Interestingly, after meeting with Anil, Andhra Pradesh Civil Supplies and Consumer Affairs minister VK Nageswara Rao said that Andhra does not cultivate the rice brand (Jaya) anymore. (In fact, they have never farmed Jaya since 1965!). He added that AP will resume the cultivation of ‘Jaya’ and has procured the seeds. Kerala’s demand for supply of 3,840 tons a month will be met only after the harvest five months from now.
Jaya, Surekha, and Jyothi account for most of the rice consumed by the people in Kerala. At least 50 percent of rice sold is the Jaya variety. Jyothi is supplied from neighboring Tamil Nadu and Karnataka. So what is being sold as Jaya in Kerala currently, and that too at almost 70 rupees per kilo? Anil evaded a direct reply when asked this question.
In late-July 2017, a week after an in-principle agreement between AP and Kerala, leftist media claimed ‘confusion’ over the supply of Jaya variety of rice. Newly elected communists led by then Kerala civil supplies minister P. Thilothaman had visited AP to procure rice for the Onam festival in September. Special Chief Secretary (Agriculture, Civil Supplies) B. Rajasekhar said, “Jaya is an ancient variety. It is not being cultivated now. What they (Kerala) refer to as Jaya could be MTU 3626. (Bondalu in local parlance). We asked them to send a few samples to compare it with the rice grown here.”
Cultivation of Jaya, a variety from the International Rice Research Institute (IRRI), was introduced in 1965. It was discontinued long ago, and many other high-yield types were introduced. The samples turned out to be Bondalu, and Bondalu rice has minimal demand.
However, Andhra Pradesh Rice Millers Association (APRMA) and Upland Area Rice Millers Association (UARMA) disagreed. APRMA president Gummadi Venkateswara Rao and UARMA president Valluri Suribabu continued to contend that “Jaya variety of rice is being sent to Kerala.”
Back then, the media might have been confused, but the communists and analysts had no doubts about what had happened. It does not take an economist to determine that middlemen were at play. Now, let us look at what has happened over the last few months regarding rice cultivation and harvesting in Kerala.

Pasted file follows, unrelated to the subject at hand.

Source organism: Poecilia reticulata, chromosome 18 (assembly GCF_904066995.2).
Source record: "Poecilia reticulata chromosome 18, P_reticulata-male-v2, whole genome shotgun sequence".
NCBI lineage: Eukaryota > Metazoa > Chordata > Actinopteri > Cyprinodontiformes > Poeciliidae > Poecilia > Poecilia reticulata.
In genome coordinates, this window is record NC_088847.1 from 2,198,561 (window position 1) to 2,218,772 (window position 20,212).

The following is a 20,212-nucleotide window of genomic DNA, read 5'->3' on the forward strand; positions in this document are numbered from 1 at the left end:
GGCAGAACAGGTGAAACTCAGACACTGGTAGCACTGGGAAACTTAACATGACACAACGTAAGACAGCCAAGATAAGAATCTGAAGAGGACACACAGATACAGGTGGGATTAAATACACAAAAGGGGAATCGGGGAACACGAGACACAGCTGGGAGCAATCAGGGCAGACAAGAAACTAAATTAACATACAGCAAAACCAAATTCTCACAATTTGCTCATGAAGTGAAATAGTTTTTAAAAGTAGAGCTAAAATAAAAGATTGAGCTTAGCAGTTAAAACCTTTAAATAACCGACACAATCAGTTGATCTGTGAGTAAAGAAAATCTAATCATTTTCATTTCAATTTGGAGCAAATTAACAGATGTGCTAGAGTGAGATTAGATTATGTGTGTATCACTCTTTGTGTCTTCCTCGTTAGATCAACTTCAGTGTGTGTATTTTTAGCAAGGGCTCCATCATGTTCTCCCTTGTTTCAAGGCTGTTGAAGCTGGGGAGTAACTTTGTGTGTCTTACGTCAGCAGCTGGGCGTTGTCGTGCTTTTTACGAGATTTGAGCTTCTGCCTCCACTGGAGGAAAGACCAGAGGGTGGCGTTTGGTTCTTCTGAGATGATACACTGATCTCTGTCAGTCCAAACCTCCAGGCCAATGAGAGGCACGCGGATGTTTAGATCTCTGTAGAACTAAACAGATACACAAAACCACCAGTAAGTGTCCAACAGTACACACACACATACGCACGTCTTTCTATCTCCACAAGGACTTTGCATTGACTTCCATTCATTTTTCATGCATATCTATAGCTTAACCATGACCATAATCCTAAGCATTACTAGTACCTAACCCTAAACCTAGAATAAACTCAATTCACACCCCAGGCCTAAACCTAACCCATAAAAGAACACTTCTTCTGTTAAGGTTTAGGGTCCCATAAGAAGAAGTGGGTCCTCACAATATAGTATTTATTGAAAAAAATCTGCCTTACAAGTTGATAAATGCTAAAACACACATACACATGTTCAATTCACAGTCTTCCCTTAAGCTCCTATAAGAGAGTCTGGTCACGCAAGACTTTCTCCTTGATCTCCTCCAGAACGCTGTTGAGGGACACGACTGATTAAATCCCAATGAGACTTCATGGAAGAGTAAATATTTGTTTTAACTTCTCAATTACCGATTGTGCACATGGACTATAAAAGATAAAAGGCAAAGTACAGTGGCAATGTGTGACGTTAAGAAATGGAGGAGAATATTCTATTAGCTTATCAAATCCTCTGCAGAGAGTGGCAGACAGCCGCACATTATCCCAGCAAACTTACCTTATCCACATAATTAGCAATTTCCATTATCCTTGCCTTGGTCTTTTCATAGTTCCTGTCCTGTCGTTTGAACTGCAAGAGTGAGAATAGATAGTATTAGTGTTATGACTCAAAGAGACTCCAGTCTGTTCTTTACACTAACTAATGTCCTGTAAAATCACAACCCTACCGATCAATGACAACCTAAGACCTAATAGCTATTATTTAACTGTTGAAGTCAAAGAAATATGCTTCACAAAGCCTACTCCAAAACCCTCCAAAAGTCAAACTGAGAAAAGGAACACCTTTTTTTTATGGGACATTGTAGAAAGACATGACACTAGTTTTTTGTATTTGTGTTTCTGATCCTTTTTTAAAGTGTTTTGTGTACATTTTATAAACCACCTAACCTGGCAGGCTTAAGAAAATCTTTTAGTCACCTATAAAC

In early September, 79,225 farmers registered for Kerala government paddy procurement through Supplyco, and 55,269 were from Palakkad. Supplyco is a Government of Kerala-owned company that procures farm produce directly from farmers at the Minimum Support Price declared by the Government of Kerala. Supplyco then gives the procured paddy to contracted rice mills for milling and packing. The resultant rice is supposed to be distributed through the Public Distribution System in the state.
Local Self-Government Minister and former speaker MB Rajesh promised that Kerala would pay Rs 28.20 per kg of paddy and claimed that Tamil Nadu is offering only Rs 21 to its farmers. Rajesh comfortably failed to mention that private mill owners were yet to sign the agreement. The last date for signing the contract was August 30.
Communists vs. Farmers
Muthalamthode Mani, state general secretary of Desiya Karshaka Samajam, was blunt in his assessment. While harvesting the first paddy crop had begun, the mill owners were coming up with lame excuses, he said. Backroom deals between the communists and the morally corrupt mill owners have been going on for many years. He lamented that the government conspires with the private mill owners and ration dealers.
Unlike in other states where sizeable cold storage service providers provide several distinct temperature zones ranging from -30°C to +30°C, Kerala still has none. Farm bills would have incentivized big players to create this much needed agro-infrastructure, but that’s another story. Local farmers do not have places to store harvested paddy. They keep the paddy in sacks in the fields and helplessly watch as rain brings moisture and germination.